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Staff Spotlight: Charlotte Stern

Charlotte SternCharlotte Stern is an X-Ray Crystallography Specialist at the Integrated Molecular Structure Education and Research Center (IMSERC). She supports the Department’s research by performing solid-phase, single-crystal, and powder analyses on samples including drug candidates, catalysts, LEDs, and energy storage networks. With over 30 years of experience, her work has frequently contributed to groundbreaking research at Northwestern Chemistry.

Your role in the Department is as X-ray Crystallographer for our dedicated core facility IMSERC. What aspects of working at IMSERC do you find most rewarding or enjoyable?

The most rewarding and enjoyable part of my work is working with students and colleagues in IMSERC. There is something about seeing a student’s knowledge grow from taking our chem432 course in diffraction to being able to refine a crystal structure themselves.

In what ways has your work contributed to the groundbreaking research happening at Northwestern Chemistry?

Problem solving. I get to work with a variety of research groups and help them analyze the new molecular structures they are making. Whether it is for precursors to pharmaceuticals, batteries, solar cells, gas storage, and catalysis I can help the researcher understand the structural significance to their research.  I get to solve puzzles daily.

 IMSERC has undergone several changes and advancements over the years. From your perspective, what are some of the exciting developments currently happening at IMSERC, and how have you witnessed IMSERC's support for research at Northwestern evolve during your tenure?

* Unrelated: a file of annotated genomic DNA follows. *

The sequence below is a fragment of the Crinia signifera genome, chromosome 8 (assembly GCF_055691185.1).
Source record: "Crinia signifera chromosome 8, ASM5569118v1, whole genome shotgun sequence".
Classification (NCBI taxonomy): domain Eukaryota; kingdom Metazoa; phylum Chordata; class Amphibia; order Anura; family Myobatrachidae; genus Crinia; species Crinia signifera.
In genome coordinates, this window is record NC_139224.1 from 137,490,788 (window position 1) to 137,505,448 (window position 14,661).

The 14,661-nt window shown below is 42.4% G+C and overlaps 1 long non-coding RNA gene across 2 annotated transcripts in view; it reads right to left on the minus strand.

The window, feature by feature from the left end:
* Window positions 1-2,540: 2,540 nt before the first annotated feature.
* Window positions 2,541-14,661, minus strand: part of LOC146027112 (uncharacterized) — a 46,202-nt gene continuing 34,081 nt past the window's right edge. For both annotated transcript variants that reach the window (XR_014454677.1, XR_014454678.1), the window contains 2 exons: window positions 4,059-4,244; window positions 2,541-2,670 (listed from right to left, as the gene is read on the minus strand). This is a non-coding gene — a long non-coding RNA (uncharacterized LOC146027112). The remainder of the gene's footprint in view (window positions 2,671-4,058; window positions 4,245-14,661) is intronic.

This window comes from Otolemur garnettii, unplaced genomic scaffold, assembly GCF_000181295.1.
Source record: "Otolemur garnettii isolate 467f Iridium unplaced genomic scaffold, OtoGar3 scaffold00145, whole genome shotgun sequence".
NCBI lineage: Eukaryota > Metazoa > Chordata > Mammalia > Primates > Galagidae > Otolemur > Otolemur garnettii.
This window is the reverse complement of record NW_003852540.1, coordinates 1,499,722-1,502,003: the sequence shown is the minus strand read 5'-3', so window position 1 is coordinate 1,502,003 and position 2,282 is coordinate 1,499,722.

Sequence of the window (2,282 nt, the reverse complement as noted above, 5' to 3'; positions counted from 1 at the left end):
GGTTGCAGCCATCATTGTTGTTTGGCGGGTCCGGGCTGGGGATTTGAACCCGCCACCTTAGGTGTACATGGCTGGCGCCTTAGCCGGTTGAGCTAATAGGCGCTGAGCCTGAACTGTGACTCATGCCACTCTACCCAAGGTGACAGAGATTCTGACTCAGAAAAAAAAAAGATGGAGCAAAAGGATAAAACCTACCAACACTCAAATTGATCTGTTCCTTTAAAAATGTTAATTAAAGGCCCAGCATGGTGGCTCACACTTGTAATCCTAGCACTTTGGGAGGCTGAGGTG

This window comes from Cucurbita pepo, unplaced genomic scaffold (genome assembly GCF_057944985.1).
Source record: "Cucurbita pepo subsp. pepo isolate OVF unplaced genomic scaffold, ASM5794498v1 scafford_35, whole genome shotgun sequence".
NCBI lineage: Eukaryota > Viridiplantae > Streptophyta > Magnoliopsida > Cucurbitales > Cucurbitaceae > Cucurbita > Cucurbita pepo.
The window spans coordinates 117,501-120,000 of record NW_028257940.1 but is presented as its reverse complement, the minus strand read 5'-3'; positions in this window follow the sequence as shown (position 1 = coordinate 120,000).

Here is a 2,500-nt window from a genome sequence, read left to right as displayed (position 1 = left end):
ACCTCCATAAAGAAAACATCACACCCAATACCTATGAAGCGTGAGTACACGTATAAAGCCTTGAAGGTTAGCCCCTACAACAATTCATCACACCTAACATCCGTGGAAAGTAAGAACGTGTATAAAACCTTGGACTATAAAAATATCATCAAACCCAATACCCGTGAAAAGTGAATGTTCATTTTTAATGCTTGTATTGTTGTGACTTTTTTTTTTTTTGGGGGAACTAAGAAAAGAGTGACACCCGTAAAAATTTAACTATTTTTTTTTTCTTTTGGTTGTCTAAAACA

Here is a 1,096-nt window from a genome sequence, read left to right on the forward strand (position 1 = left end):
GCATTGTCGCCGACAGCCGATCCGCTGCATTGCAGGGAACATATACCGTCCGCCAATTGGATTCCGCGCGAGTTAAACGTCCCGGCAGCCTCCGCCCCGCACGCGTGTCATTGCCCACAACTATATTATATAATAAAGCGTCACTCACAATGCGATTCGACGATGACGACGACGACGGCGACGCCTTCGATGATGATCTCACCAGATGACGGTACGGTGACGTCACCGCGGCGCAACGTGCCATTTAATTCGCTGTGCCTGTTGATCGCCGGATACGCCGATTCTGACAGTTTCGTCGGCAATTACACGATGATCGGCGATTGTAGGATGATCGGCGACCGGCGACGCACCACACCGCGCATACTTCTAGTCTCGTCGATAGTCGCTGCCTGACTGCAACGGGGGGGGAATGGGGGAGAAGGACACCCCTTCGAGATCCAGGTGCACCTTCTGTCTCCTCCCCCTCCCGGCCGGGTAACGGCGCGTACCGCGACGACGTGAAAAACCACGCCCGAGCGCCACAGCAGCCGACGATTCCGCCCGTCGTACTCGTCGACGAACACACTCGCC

There have been 2 significant growth spurts in IMSERC since I’ve been working here. The first was the creation of IMSERC from ASL in 2012. This is when we doubled in size and moved to our current facility. We changed from being just an analytical lab to highlighting the educational portion of the facility working with students. This past year we have added a lot of new equipment. The most exciting thing to me is the MicroED that is being installed now. This technique will help in the elucidation of crystals that don’t diffract well enough on our conventional X-ray diffractometers. We will now be able to collect high-quality MicroEd data from simple powders of small molecules to nanocrystals and hopefully, we will obtain an unambiguous structure determination of them all.

Before joining Northwestern, what was the most unconventional or intriguing job you had, and what made it particularly memorable?

 Since I joined Northwestern 34 years ago, my only other full-time job was as a staff crystallographer at UIUC where I learned crystallography. But for an unconventional time, I have worked very temporarily in a small chocolate factory which was fun helping friends during their hectic times making and of course tasting chocolate delicacies.

When you're not immersed in your work at IMSERC, what hobbies, activities, or interests do you pursue outside of the professional realm?

Family is very important to me, and I spend a lot of time with them. I also enjoy cooking, entertaining friends, growing some vegetables, and folk dancing when I have the time.

If you had the opportunity to meet anyone, living or deceased, who would you choose, and what would you hope to learn or discuss with them?

When I say I’m a crystallographer, I can let people know what we do by describing Rosalind Franklin.  People have heard of her.  So, I would love to be able to meet her and discuss what it was like to be a woman in science back then. How she persevered and made some of the most important discoveries in scientific history in what was a “man’s” world. She not only discovered the iconic image of the double helix of DNA but also contributed to improvements in gas masks and the structure of viruses. And it was only years later that her contributions were recognized. Sadly, she had passed away by then.